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It Don’t Mean A Thing If It Ain’t Got That Swing: A History of Swing

May 21, 2010

Duke Ellington & Loius Armstrong

The era of swing jazz is said to have began in the early 1930’s and carried on into 1940’s but, like any musical style it is next to impossible to get a handle on what exactly defines the different stylistic periods within the music’s history.

Swing is said to have been born when rhythm sections in jazz bands started using a four-to-the-bar beat instead of the two-beat emphasis commonly used in Dixieland and New Orleans style jazz. This new rhythm coupled with the horn sections that used more surprising syncopation techniques gave the music a sound that seemed to have a swinging motion, leaving listeners with the compulsion to get up and dance. Some argue that it was the dance that inspired the music and not the other way around. It is said that when people started dancing to jazz in an “edgier” fashion the performers had to adjust their style to keep up with the people on the dance floor. Regardless of its origins there is no debate over the fact that both the music and the dance go hand in hand giving birth to such sensational dance forms as the Lindy Hop, the jitterbug, the St. Louis shag, and countless other extravagant dance moves.

The swing era may have started in the early 1930’s, but the seed was planted in the 1920’s. Many claim that it was in the mid 1920’s that Louis Armstong, with his unique timing, phrasing, and overall style on the trumpet, was the pioneer beginning the evolution of swing jazz. Through its growth stages, it wasn’t until the mid 1930’s that swing had really “taken off” with appearance of “The King of Swing,” Benny Goodman. Although Goodman is credited with the popularizing of swing music, much of the success belongs to jazz greats such as Fletcher Henderson, Duke Ellington, Bennie Moten, and Count Basie, who were not given the recognition they deserved, due to the colour of their skin in a time where racism was prevalent.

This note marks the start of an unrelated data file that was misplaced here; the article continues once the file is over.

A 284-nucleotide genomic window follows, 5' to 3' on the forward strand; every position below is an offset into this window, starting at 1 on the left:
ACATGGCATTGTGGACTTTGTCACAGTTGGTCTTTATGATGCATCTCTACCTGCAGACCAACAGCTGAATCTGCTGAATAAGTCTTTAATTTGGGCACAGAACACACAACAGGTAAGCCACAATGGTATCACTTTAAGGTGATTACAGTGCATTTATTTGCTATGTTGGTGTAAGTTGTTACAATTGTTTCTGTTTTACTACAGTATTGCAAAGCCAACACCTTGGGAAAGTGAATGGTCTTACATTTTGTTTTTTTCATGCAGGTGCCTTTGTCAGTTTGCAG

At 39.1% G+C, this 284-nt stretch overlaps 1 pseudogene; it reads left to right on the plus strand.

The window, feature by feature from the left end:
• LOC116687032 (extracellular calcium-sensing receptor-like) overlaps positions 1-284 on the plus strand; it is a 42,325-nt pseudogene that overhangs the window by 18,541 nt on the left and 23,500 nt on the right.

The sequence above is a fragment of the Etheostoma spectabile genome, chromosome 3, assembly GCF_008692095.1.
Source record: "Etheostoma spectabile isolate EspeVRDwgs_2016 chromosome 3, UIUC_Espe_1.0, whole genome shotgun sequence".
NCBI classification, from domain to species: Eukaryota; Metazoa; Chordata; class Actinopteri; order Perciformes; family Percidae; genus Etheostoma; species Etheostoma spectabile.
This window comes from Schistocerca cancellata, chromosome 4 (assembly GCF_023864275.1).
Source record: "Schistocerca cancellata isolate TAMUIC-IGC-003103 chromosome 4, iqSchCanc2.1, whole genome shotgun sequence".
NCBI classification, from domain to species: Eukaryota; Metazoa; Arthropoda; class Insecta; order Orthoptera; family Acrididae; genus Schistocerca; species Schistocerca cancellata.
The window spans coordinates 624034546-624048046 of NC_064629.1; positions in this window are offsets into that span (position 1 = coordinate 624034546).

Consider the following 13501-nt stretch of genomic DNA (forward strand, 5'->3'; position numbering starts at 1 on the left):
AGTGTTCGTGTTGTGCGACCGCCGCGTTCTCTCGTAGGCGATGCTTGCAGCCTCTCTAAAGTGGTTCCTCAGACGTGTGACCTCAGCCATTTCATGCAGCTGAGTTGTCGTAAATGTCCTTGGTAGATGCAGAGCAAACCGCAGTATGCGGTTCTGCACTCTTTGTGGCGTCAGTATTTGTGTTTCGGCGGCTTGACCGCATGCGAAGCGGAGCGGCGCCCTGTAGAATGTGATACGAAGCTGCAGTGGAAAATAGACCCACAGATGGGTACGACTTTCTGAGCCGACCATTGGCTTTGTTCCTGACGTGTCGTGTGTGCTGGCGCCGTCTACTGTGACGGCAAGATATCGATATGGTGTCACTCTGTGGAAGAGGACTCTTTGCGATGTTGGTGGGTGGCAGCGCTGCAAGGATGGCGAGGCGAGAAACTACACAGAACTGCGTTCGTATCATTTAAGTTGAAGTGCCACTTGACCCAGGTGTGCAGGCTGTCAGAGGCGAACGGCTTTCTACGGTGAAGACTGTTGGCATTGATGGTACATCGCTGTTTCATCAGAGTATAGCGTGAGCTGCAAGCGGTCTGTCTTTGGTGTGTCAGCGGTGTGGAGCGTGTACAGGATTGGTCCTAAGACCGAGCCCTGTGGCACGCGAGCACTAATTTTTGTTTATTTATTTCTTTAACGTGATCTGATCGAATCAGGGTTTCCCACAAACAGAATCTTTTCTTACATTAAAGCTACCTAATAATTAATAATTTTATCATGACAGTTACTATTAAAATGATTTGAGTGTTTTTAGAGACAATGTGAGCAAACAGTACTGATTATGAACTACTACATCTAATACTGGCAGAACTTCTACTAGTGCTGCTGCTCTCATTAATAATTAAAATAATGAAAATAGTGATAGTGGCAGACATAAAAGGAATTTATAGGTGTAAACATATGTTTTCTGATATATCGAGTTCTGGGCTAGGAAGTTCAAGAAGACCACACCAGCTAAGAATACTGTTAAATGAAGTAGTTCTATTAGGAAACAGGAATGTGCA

Though the swing era is often considered the golden era of jazz, it, like many things, couldn’t survive the Second World War. Due to the large number of band members that got drafted, the remainder of the band was forced to hire whoever they could to fill the void, often resulting in taking on unskilled musicians. Another factor contributing to the death of swing was that during the war fuel rationing made touring next to impossible, especially since most swing bands were comprised of more than ten musicians. Through the necessary demise of the swing era, just as its predecessors, it made way for the perpetually changing sound of jazz.

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